NARP and mitochondrial DNA-associated Leigh syndrome are part of a continuum of progressive neurodegenerative disorders.
These conditions affect mitochondria, which are structures within cells that convert the energy from food into a form that cells can use. NARP and MILS can be caused by mutations in the MT-ATP6 gene, which is contained within mitochondrial DNA. Although most DNA is packaged in chromosomes within the nucleus, mitochondria also have a small amount of their own DNA. The most common genetic change in the MT-ATP6 gene replaces the DNA building block thymine with guanosine at position 8993 (written as T8993G).
Most of the body's cells contain thousands of mitochondria, each with one or more copies of mitochondrial DNA. The severity of some mitochondrial disorders is associated with the percentage of mitochondria in each cell that has a particular genetic mutation. Most individuals with NARP have the T8993G mutation in 70 to 90 percent of their mitochondria. When this mutation is present in a higher percentage of a person's mitochondria—greater than 90 percent—it causes the more severe features of mitochondrial DNA-associated Leigh syndrome. Because these two conditions can result from the same genetic changes and can occur in different members of a single family, researchers believe that they represent a spectrum of overlapping features instead of two distinct syndromes.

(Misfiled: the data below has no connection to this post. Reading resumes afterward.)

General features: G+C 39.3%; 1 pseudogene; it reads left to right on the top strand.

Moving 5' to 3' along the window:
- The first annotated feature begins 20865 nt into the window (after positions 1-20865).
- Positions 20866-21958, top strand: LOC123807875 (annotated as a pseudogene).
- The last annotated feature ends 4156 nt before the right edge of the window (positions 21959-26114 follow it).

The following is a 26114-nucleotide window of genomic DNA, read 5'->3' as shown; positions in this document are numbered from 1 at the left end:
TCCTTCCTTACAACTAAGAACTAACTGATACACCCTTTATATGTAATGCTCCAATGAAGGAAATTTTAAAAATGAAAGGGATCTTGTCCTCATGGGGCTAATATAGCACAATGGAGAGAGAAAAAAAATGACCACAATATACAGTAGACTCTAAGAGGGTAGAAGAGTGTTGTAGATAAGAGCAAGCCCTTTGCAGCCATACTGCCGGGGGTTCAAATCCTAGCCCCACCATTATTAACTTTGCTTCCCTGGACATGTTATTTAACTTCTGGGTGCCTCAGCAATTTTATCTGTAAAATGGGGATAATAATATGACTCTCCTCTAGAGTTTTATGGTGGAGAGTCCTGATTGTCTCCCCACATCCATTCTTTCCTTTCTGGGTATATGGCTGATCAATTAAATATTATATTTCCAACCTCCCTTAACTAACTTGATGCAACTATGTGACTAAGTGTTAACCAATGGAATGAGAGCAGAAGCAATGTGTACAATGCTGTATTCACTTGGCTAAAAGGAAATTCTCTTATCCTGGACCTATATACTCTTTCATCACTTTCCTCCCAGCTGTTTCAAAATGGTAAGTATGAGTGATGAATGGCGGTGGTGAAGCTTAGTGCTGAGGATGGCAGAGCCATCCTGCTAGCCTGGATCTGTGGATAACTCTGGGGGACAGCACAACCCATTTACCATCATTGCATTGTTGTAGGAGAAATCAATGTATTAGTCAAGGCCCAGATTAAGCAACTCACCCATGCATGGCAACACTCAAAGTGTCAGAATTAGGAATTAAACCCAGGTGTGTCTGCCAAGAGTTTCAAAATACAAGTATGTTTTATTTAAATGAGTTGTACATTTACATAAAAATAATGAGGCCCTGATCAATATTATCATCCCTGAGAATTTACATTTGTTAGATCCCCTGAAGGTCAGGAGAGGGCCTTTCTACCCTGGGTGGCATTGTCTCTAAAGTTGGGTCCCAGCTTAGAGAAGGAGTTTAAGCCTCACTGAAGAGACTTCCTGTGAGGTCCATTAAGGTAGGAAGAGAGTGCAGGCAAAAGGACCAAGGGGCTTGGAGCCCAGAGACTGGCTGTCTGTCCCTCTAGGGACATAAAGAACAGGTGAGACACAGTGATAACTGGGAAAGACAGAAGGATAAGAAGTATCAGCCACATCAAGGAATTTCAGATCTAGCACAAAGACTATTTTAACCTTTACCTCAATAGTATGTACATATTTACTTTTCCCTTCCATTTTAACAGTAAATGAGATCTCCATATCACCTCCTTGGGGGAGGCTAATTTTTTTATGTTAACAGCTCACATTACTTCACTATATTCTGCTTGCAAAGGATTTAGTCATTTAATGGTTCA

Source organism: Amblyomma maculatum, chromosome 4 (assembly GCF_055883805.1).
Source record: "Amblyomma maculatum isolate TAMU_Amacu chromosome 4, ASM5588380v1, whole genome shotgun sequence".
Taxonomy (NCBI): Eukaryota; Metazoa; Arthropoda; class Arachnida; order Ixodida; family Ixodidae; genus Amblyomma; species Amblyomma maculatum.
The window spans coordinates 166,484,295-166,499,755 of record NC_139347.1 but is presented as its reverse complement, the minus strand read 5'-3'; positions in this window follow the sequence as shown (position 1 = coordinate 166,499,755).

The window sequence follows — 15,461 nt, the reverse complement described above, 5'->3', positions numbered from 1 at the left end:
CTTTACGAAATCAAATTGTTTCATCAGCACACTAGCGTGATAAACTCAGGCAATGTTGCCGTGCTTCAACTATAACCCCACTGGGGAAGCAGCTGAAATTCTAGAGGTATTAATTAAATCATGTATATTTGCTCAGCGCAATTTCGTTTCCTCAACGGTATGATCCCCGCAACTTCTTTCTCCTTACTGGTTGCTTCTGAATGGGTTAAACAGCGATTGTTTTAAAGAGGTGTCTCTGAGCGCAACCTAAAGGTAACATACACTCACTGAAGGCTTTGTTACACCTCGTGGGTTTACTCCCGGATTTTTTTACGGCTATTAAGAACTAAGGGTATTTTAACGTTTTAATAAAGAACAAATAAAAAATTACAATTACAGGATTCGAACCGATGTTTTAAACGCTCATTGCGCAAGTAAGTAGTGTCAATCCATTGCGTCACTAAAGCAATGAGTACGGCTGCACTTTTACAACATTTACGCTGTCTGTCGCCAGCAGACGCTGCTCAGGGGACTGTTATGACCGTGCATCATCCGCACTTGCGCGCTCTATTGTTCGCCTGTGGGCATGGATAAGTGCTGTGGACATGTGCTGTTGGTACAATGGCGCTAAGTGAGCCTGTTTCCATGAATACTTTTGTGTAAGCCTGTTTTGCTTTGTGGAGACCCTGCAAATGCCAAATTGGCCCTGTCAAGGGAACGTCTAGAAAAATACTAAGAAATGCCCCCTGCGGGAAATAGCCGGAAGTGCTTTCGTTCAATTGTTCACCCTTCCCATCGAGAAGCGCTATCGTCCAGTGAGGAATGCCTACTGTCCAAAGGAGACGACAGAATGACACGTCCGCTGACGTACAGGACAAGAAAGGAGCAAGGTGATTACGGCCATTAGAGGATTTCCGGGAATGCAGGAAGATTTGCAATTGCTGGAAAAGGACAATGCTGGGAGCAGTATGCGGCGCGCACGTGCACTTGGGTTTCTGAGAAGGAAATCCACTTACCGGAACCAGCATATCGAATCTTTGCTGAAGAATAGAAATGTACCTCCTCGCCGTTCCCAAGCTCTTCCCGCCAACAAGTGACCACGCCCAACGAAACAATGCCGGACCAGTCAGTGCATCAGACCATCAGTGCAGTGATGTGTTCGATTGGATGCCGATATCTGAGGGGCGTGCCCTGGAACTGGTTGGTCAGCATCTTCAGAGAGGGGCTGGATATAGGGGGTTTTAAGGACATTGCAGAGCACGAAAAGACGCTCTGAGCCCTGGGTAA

Last updated: 1/27/2016
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